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Q-Tomography: Status and ChallengesNormal access

Authors: F. Gamar-Sadat, A. Pintus, P. Guillaume and A. Wright
Event name: 81st EAGE Conference and Exhibition 2019 Workshop Programme
Session: WS01 Attenuation: Challenges in Modelling and Imaging at the Exploration Scale
Publication date: 03 June 2019
DOI: 10.3997/2214-4609.201901913
Organisations: EAGE
Language: English
Info: Extended abstract, PDF ( 359.97Kb )
Price: € 20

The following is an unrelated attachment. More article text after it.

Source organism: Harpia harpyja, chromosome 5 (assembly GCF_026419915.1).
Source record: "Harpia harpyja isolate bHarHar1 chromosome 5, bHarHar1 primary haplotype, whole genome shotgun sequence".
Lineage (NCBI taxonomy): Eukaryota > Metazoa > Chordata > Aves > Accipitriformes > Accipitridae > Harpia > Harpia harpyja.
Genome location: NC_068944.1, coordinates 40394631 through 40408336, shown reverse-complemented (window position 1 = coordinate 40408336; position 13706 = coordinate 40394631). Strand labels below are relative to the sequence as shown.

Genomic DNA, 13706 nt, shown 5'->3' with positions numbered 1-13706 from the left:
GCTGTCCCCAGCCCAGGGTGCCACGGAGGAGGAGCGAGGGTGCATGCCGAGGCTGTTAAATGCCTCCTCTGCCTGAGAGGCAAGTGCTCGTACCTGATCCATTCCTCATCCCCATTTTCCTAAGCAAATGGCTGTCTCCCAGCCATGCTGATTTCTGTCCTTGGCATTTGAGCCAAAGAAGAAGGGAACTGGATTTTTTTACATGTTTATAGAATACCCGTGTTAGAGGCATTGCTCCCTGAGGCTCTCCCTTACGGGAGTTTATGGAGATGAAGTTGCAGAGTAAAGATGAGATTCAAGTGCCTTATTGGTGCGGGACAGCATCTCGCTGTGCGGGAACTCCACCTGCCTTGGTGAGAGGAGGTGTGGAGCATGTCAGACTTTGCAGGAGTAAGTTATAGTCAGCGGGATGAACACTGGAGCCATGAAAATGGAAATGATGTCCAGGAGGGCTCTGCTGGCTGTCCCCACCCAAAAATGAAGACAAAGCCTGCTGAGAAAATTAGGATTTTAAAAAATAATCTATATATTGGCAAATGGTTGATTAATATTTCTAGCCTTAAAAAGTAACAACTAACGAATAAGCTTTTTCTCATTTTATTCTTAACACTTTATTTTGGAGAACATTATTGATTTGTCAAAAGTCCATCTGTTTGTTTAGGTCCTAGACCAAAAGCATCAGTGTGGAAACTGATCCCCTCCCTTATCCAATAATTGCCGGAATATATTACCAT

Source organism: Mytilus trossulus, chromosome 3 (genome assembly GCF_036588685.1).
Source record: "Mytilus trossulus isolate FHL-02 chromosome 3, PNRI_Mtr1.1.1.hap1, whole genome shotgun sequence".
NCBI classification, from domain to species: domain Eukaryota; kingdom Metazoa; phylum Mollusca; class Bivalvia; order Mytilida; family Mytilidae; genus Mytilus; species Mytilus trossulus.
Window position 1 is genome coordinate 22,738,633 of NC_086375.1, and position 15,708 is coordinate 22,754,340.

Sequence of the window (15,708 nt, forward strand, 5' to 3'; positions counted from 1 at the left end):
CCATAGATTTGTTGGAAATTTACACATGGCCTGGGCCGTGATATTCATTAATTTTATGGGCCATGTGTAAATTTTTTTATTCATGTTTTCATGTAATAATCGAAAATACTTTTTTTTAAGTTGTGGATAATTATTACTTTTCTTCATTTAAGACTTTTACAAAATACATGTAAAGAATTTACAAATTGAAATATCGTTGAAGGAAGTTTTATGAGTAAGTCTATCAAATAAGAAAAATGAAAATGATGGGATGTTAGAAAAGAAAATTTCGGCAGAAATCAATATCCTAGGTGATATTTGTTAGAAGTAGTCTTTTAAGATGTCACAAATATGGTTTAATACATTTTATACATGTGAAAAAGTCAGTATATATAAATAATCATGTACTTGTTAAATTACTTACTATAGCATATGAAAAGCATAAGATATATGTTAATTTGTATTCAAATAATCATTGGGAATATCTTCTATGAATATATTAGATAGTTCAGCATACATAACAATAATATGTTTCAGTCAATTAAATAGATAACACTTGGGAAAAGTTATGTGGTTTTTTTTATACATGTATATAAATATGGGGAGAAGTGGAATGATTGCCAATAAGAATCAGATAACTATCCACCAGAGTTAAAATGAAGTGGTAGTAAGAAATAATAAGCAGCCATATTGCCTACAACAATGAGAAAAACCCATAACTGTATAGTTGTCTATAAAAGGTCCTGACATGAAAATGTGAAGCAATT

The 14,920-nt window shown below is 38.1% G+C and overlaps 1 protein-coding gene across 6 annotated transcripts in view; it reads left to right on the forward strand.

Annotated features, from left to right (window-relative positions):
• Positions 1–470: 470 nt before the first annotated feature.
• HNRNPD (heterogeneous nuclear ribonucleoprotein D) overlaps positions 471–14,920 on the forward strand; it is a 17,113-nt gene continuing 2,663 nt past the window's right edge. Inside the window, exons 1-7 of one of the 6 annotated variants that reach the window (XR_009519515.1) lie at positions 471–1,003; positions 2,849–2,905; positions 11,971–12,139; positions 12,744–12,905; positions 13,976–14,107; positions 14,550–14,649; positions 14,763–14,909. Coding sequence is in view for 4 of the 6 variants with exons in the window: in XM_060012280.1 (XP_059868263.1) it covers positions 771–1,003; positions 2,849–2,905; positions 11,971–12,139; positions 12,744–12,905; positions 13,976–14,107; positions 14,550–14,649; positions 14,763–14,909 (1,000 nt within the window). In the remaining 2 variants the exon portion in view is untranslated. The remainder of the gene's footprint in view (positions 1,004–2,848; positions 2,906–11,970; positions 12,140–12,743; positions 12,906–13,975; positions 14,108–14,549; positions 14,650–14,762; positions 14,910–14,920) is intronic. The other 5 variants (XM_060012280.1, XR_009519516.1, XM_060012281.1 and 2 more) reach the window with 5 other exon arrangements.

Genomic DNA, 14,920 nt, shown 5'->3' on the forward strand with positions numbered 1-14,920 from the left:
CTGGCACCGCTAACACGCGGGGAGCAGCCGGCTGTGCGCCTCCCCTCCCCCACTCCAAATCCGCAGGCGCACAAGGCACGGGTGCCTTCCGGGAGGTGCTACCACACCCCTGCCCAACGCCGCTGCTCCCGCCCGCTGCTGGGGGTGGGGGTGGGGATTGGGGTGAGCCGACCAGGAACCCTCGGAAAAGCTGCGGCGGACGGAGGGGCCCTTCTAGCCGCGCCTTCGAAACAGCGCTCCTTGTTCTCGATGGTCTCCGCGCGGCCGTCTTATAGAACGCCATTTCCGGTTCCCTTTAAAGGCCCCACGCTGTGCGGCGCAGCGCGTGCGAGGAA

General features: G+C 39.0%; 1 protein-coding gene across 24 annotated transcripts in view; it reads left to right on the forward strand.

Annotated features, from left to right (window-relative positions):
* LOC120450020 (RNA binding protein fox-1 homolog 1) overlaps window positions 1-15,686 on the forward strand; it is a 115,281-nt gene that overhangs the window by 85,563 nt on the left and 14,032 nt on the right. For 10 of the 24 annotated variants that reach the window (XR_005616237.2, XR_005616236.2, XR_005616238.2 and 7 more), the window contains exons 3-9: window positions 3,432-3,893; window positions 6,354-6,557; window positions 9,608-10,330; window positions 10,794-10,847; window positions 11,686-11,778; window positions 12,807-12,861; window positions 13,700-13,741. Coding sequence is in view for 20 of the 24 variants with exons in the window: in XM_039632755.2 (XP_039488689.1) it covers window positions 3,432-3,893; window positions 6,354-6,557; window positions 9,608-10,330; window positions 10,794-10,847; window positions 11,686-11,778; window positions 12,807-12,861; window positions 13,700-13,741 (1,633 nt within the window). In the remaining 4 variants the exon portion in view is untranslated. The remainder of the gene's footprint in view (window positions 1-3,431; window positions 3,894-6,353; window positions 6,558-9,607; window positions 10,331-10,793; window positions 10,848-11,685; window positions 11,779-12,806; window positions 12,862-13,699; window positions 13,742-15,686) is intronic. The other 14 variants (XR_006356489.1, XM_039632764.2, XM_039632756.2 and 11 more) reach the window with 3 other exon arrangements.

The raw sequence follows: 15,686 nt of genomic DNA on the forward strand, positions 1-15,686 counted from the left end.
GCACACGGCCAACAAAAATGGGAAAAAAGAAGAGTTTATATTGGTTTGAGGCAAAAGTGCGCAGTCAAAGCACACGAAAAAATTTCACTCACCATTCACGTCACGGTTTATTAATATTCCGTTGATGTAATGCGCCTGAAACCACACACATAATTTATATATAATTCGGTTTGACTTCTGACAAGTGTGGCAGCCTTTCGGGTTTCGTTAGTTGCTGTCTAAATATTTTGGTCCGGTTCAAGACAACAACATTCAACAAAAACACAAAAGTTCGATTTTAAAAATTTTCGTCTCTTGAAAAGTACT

Almost all current time or depth seismic studies need to go through a correction process to recover energy lost by absorption phenomenon. The so-called Q factor is responsible for dissipation of high-frequency seismic energy, which decreases seismic amplitudes and causes velocity dispersion. For general background Q, a post-migration inverse Q filtering (Wang, 2002), using smooth or even constant Q, may be sufficient for data with gentle geology. In areas with more absorptive heterogeneities such as unconsolidated material or gas, the need for a more complex Q model is necessary for an accurate correction. Brzostowski and McMechan (1992) have been pioneers for addressing this problem, adapting Q-Tomography from fundamental to applied seismology. Over the last decade, it has resulted in an industrial solution (Cavalca et al., 2011; Valenciano and Chemingui, 2013; Xin et al., 2014; Gamar et al., 2015) using VSP or surface seismic data.

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